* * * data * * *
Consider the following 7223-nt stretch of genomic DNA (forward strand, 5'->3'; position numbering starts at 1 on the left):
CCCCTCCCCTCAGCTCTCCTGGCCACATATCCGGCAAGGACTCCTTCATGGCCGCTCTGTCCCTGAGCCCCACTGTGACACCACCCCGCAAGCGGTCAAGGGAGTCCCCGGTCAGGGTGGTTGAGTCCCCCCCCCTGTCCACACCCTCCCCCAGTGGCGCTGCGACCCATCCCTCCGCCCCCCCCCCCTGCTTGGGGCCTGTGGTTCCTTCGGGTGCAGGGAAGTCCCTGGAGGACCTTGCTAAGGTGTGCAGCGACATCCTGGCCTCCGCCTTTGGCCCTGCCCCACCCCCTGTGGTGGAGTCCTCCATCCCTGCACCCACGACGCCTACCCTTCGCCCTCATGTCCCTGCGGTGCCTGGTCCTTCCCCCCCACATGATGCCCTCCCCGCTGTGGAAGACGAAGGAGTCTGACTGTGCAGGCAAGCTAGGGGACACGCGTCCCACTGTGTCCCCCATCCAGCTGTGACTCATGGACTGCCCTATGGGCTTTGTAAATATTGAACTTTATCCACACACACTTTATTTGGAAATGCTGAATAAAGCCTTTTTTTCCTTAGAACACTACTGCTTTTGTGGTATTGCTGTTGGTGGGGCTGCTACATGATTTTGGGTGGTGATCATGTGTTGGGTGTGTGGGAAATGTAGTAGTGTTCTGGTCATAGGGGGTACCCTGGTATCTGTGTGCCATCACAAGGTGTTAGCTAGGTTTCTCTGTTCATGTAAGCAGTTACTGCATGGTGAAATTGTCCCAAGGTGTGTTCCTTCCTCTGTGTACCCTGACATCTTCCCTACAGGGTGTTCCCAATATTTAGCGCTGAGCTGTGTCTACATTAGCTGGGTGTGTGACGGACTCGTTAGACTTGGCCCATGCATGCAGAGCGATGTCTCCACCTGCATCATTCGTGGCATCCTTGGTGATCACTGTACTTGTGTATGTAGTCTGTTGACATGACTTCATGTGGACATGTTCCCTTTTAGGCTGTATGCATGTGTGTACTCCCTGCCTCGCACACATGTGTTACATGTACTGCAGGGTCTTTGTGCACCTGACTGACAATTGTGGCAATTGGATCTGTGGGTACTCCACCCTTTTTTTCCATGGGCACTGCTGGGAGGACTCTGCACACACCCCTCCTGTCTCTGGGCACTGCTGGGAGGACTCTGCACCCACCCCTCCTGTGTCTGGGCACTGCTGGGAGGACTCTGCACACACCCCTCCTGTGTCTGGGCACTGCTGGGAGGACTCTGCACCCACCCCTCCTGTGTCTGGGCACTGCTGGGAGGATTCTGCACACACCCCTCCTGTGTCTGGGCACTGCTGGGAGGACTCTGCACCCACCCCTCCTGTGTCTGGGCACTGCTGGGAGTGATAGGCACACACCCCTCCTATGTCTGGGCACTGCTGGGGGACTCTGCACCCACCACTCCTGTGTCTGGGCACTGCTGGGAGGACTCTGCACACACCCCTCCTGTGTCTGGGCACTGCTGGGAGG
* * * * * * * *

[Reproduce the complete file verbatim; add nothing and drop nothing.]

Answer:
Consider the following 7223-nt stretch of genomic DNA (forward strand, 5'->3'; position numbering starts at 1 on the left):
CCCCTCCCCTCAGCTCTCCTGGCCACATATCCGGCAAGGACTCCTTCATGGCCGCTCTGTCCCTGAGCCCCACTGTGACACCACCCCGCAAGCGGTCAAGGGAGTCCCCGGTCAGGGTGGTTGAGTCCCCCCCCCTGTCCACACCCTCCCCCAGTGGCGCTGCGACCCATCCCTCCGCCCCCCCCCCCTGCTTGGGGCCTGTGGTTCCTTCGGGTGCAGGGAAGTCCCTGGAGGACCTTGCTAAGGTGTGCAGCGACATCCTGGCCTCCGCCTTTGGCCCTGCCCCACCCCCTGTGGTGGAGTCCTCCATCCCTGCACCCACGACGCCTACCCTTCGCCCTCATGTCCCTGCGGTGCCTGGTCCTTCCCCCCCACATGATGCCCTCCCCGCTGTGGAAGACGAAGGAGTCTGACTGTGCAGGCAAGCTAGGGGACACGCGTCCCACTGTGTCCCCCATCCAGCTGTGACTCATGGACTGCCCTATGGGCTTTGTAAATATTGAACTTTATCCACACACACTTTATTTGGAAATGCTGAATAAAGCCTTTTTTTCCTTAGAACACTACTGCTTTTGTGGTATTGCTGTTGGTGGGGCTGCTACATGATTTTGGGTGGTGATCATGTGTTGGGTGTGTGGGAAATGTAGTAGTGTTCTGGTCATAGGGGGTACCCTGGTATCTGTGTGCCATCACAAGGTGTTAGCTAGGTTTCTCTGTTCATGTAAGCAGTTACTGCATGGTGAAATTGTCCCAAGGTGTGTTCCTTCCTCTGTGTACCCTGACATCTTCCCTACAGGGTGTTCCCAATATTTAGCGCTGAGCTGTGTCTACATTAGCTGGGTGTGTGACGGACTCGTTAGACTTGGCCCATGCATGCAGAGCGATGTCTCCACCTGCATCATTCGTGGCATCCTTGGTGATCACTGTACTTGTGTATGTAGTCTGTTGACATGACTTCATGTGGACATGTTCCCTTTTAGGCTGTATGCATGTGTGTACTCCCTGCCTCGCACACATGTGTTACATGTACTGCAGGGTCTTTGTGCACCTGACTGACAATTGTGGCAATTGGATCTGTGGGTACTCCACCCTTTTTTTCCATGGGCACTGCTGGGAGGACTCTGCACACACCCCTCCTGTCTCTGGGCACTGCTGGGAGGACTCTGCACCCACCCCTCCTGTGTCTGGGCACTGCTGGGAGGACTCTGCACACACCCCTCCTGTGTCTGGGCACTGCTGGGAGGACTCTGCACCCACCCCTCCTGTGTCTGGGCACTGCTGGGAGGATTCTGCACACACCCCTCCTGTGTCTGGGCACTGCTGGGAGGACTCTGCACCCACCCCTCCTGTGTCTGGGCACTGCTGGGAGTGATAGGCACACACCCCTCCTATGTCTGGGCACTGCTGGGGGACTCTGCACCCACCACTCCTGTGTCTGGGCACTGCTGGGAGGACTCTGCACACACCCCTCCTGTGTCTGGGCACTGCTGGGAGG